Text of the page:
Strikes in St.Petersburg

I started searching for information on St. Petersburg by putting in the XPath query //head[contains(.,"st.petersburg")]. This did not bring up any results so I then modified my search to contain a capital S and P with a space in between the two words. My new XPath query became //head[contains(.,"St. Petersburg")]. This brought up 722 results. I then decided to narrow my search to just articles about St. Petersburg concerning war. To find results with both St. Petersburg and war I changed my XPath query to //head[contains(.,“St. Petersburg”)]//p[contains(.,“war”)]. I did not find any results with this query so I then went through articles containing St. Petersburg looking for important information. I found that in many articles involving St. Petersburg acts of violence and Russia are mentioned. For example, on February 10, 1905, an article titled “CONDITION OF RUSSIA. WARSAW HOSPITALS FULL. PROBABLE RESUMPTION OF STRIKE,” talks about the number of people from St. Petersburg killed at Warsaw. The casualties did not exceed 100 people, however people were angered by their loss and many had planned to preform a strike on the following Sunday. This article also addresses the frequency of these strikes throughout Russia. The paper states that these strikes happen often, so I decided to look into strikes in St. Petersburg.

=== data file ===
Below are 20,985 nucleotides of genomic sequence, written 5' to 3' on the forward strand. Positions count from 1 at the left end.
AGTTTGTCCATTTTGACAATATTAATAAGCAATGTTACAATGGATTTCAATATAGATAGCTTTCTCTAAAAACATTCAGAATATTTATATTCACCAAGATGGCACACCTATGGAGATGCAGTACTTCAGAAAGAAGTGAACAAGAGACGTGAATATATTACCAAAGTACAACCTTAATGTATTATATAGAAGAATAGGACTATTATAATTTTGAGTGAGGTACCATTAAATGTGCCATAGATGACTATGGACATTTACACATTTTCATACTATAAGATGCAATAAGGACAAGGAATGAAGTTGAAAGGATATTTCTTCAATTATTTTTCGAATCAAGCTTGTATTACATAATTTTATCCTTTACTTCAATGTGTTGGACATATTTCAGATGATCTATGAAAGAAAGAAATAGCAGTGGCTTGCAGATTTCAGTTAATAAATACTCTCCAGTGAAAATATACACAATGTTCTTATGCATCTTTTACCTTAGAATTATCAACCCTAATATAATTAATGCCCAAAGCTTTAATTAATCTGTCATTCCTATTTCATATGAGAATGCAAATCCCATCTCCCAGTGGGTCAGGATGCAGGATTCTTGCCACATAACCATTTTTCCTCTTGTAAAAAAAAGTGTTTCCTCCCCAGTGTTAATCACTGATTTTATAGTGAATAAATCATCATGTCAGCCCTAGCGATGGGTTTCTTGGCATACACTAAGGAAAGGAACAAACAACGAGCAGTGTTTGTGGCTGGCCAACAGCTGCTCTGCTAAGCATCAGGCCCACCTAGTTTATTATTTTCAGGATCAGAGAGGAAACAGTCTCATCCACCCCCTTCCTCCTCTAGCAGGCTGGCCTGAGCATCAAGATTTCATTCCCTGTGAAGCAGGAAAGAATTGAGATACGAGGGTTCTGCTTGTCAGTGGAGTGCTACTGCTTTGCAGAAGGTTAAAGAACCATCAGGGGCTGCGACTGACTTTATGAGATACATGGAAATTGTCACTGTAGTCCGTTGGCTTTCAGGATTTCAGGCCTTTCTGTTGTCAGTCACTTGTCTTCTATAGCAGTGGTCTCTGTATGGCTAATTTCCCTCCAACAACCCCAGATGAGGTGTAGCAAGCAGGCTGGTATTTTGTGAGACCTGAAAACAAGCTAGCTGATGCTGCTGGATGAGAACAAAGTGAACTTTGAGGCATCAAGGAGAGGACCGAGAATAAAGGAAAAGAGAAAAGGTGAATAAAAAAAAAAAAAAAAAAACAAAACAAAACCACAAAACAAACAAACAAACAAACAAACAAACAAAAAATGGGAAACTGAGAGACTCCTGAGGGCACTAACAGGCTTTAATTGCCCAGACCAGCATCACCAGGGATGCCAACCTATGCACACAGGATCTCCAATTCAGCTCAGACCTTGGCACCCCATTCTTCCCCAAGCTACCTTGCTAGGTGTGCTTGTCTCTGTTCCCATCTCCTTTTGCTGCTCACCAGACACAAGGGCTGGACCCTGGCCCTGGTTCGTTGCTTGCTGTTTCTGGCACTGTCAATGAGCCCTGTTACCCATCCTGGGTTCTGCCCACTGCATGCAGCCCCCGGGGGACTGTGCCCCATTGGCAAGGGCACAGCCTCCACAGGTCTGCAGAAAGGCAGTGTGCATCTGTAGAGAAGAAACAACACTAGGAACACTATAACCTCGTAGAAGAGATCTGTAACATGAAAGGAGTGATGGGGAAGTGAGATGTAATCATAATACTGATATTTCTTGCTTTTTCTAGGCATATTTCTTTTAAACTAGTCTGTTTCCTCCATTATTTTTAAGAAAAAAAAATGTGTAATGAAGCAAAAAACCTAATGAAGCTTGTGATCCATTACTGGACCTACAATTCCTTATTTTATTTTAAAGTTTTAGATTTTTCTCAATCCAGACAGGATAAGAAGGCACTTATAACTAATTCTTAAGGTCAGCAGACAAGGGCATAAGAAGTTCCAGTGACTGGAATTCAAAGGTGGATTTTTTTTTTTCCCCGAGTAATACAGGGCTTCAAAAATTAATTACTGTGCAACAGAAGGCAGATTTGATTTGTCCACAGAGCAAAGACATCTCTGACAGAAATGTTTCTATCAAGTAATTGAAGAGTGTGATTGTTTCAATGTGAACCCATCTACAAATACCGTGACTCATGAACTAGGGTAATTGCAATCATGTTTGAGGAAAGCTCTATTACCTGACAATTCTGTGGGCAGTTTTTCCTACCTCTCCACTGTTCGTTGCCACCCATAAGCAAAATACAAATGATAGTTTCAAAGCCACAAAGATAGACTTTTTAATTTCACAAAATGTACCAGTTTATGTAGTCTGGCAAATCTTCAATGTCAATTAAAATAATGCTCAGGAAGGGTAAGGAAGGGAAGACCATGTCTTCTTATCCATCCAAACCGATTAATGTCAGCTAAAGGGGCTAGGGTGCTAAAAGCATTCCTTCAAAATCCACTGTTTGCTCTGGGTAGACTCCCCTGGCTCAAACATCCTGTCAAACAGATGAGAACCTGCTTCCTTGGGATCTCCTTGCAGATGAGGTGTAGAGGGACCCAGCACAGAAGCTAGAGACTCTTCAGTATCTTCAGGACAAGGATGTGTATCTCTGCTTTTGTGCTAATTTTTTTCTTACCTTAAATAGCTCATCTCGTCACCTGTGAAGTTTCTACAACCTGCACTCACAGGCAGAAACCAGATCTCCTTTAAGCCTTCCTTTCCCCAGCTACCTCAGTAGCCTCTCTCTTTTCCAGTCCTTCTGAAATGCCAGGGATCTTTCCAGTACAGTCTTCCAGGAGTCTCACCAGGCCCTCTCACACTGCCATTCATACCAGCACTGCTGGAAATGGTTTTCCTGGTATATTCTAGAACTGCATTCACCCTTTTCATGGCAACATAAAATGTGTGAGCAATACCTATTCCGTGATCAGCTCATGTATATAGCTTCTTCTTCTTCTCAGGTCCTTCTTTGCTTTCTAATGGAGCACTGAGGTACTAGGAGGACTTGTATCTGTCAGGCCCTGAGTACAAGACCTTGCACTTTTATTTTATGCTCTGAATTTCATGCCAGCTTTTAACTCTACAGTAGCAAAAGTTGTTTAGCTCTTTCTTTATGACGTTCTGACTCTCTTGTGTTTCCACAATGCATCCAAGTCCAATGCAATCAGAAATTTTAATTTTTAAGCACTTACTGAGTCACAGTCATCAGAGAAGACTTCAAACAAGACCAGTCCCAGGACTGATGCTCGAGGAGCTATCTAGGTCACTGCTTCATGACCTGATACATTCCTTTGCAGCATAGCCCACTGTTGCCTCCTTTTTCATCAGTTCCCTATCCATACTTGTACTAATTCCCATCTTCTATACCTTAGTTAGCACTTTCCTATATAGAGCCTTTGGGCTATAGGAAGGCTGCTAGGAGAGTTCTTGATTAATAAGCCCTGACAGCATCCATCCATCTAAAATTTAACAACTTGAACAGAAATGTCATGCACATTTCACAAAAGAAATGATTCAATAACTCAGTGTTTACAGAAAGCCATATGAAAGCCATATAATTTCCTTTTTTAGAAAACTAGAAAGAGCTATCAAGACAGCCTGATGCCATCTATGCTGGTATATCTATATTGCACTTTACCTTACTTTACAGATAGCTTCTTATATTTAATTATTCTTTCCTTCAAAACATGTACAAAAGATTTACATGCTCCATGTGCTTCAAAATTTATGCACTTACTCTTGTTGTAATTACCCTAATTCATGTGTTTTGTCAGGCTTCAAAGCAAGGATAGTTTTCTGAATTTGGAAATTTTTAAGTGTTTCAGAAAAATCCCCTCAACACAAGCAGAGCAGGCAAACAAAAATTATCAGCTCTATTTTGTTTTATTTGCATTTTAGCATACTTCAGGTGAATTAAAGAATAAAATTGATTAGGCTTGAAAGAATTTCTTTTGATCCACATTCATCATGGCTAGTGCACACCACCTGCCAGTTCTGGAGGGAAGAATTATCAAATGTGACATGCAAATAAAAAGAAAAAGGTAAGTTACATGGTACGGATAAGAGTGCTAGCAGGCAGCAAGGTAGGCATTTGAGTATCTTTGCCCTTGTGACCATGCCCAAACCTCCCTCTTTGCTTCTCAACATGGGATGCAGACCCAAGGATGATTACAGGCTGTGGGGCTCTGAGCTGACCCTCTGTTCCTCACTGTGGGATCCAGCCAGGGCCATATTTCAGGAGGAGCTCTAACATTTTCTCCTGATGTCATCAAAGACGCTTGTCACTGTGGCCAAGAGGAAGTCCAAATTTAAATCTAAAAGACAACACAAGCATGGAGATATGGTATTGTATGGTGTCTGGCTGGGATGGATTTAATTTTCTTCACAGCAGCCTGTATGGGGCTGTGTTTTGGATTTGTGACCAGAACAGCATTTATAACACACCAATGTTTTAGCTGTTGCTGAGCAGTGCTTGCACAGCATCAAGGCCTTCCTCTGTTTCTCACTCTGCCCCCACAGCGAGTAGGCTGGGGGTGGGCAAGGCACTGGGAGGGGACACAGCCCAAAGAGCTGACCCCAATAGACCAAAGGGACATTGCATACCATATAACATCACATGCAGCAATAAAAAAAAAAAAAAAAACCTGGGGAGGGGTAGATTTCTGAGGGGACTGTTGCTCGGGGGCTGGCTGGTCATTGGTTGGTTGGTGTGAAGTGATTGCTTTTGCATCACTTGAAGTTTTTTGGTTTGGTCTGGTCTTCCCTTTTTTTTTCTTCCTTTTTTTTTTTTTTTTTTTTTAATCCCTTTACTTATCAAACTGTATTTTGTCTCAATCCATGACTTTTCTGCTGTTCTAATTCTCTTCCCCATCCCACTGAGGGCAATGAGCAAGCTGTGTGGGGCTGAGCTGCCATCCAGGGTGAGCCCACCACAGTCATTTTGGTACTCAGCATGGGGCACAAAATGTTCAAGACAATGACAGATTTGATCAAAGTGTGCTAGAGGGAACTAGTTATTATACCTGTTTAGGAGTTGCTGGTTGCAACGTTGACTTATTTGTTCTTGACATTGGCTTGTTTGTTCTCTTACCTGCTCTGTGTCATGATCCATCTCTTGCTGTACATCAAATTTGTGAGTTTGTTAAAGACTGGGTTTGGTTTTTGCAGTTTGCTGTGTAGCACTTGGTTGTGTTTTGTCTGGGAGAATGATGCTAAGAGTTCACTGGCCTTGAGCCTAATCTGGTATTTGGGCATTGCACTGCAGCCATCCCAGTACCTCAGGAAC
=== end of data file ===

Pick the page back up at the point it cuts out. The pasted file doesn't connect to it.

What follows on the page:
Overall the striking was talked about mostly in the month of February. It is mentioned again on the next day’s newspaper in February and then constantly after that. From what I can tell, these strikes were a result of people’s frustrations with the war. In February 20, 1905’s paper it states that on February 18, 1905’s St. Petersburg was dealing with an even worse strike. “The strike here is again rapidly extending. 30,000 men have rejoined the strikers, whose temper is now more threatening than during the previous period.” (page 2)

People proactively try to solve the strike problem in March of 1905. This first meeting workers were allowed to attend about this was held in St. Petersburg. This meeting involved 200 electors. The job of these electors was to represent the workers. According to an article titled “MEETING OF WORKMEN,”(1905-03-03 page 3) “the electors refused to carry out their task unless 3,000 workmen, who had been arrested since the 22nd January last, were immediately released, and that other demands, including the inviolability of person and domicile, together with freedom of speech and press, were granted.” All of these demands and strikes cause an overall sense of unrest in Russia and the paper even refers to this time as having an “epidemic of strikes.” Again in March these workers meet and it is decided that their demands need to be met soon. The paper notes that many people are worried of disorder on the anniversary of the liberation of the serfs happening the next weekend. On March 4th it is noted that, “The Strikes have increased here. 51000 strikers are now out. Yesterday passed quietly.”(1905-03-06 page 2)